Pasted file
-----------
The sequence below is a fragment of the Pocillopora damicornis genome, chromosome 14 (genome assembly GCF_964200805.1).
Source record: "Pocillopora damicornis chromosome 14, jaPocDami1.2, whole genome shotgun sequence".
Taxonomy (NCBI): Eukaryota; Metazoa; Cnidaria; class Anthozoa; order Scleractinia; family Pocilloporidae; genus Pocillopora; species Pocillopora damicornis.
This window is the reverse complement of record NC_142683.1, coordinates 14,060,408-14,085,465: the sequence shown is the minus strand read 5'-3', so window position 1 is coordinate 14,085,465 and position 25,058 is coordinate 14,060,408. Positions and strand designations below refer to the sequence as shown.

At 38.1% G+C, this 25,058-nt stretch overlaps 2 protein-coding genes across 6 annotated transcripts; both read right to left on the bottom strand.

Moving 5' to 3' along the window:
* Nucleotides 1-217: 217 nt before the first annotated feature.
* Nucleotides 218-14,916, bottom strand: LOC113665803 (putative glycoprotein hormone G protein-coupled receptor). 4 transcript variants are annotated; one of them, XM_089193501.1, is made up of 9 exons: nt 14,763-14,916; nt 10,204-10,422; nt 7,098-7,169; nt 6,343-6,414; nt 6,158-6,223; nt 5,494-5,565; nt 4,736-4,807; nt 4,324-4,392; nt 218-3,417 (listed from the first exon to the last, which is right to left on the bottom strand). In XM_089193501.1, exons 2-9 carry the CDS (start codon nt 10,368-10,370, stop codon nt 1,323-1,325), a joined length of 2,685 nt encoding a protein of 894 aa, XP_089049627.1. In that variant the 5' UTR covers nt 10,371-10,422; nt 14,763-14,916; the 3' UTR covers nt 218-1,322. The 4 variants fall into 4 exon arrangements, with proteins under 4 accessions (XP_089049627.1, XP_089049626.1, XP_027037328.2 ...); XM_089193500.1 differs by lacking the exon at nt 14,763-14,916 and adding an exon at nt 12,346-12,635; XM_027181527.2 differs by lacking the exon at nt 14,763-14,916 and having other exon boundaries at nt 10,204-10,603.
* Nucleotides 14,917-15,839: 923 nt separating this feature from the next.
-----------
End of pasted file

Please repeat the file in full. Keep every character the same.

The sequence below is a fragment of the Pocillopora damicornis genome, chromosome 14 (genome assembly GCF_964200805.1).
Source record: "Pocillopora damicornis chromosome 14, jaPocDami1.2, whole genome shotgun sequence".
Taxonomy (NCBI): Eukaryota; Metazoa; Cnidaria; class Anthozoa; order Scleractinia; family Pocilloporidae; genus Pocillopora; species Pocillopora damicornis.
This window is the reverse complement of record NC_142683.1, coordinates 14,060,408-14,085,465: the sequence shown is the minus strand read 5'-3', so window position 1 is coordinate 14,085,465 and position 25,058 is coordinate 14,060,408. Positions and strand designations below refer to the sequence as shown.

At 38.1% G+C, this 25,058-nt stretch overlaps 2 protein-coding genes across 6 annotated transcripts; both read right to left on the bottom strand.

Moving 5' to 3' along the window:
* Nucleotides 1-217: 217 nt before the first annotated feature.
* Nucleotides 218-14,916, bottom strand: LOC113665803 (putative glycoprotein hormone G protein-coupled receptor). 4 transcript variants are annotated; one of them, XM_089193501.1, is made up of 9 exons: nt 14,763-14,916; nt 10,204-10,422; nt 7,098-7,169; nt 6,343-6,414; nt 6,158-6,223; nt 5,494-5,565; nt 4,736-4,807; nt 4,324-4,392; nt 218-3,417 (listed from the first exon to the last, which is right to left on the bottom strand). In XM_089193501.1, exons 2-9 carry the CDS (start codon nt 10,368-10,370, stop codon nt 1,323-1,325), a joined length of 2,685 nt encoding a protein of 894 aa, XP_089049627.1. In that variant the 5' UTR covers nt 10,371-10,422; nt 14,763-14,916; the 3' UTR covers nt 218-1,322. The 4 variants fall into 4 exon arrangements, with proteins under 4 accessions (XP_089049627.1, XP_089049626.1, XP_027037328.2 ...); XM_089193500.1 differs by lacking the exon at nt 14,763-14,916 and adding an exon at nt 12,346-12,635; XM_027181527.2 differs by lacking the exon at nt 14,763-14,916 and having other exon boundaries at nt 10,204-10,603.
* Nucleotides 14,917-15,839: 923 nt separating this feature from the next.